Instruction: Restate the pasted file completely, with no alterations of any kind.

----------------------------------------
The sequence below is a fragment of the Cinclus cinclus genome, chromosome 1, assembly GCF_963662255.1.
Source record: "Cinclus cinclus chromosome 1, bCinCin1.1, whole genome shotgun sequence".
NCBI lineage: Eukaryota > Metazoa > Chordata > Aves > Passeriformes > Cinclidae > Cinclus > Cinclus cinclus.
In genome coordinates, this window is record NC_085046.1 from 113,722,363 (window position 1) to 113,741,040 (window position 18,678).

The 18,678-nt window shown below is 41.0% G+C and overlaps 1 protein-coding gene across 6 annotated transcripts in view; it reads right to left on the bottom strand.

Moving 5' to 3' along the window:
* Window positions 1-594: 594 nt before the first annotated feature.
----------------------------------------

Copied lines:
The sequence below is a fragment of the Cinclus cinclus genome, chromosome 1, assembly GCF_963662255.1.
Source record: "Cinclus cinclus chromosome 1, bCinCin1.1, whole genome shotgun sequence".
NCBI lineage: Eukaryota > Metazoa > Chordata > Aves > Passeriformes > Cinclidae > Cinclus > Cinclus cinclus.
In genome coordinates, this window is record NC_085046.1 from 113,722,363 (window position 1) to 113,741,040 (window position 18,678).

The 18,678-nt window shown below is 41.0% G+C and overlaps 1 protein-coding gene across 6 annotated transcripts in view; it reads right to left on the bottom strand.

Moving 5' to 3' along the window:
* Window positions 1-594: 594 nt before the first annotated feature.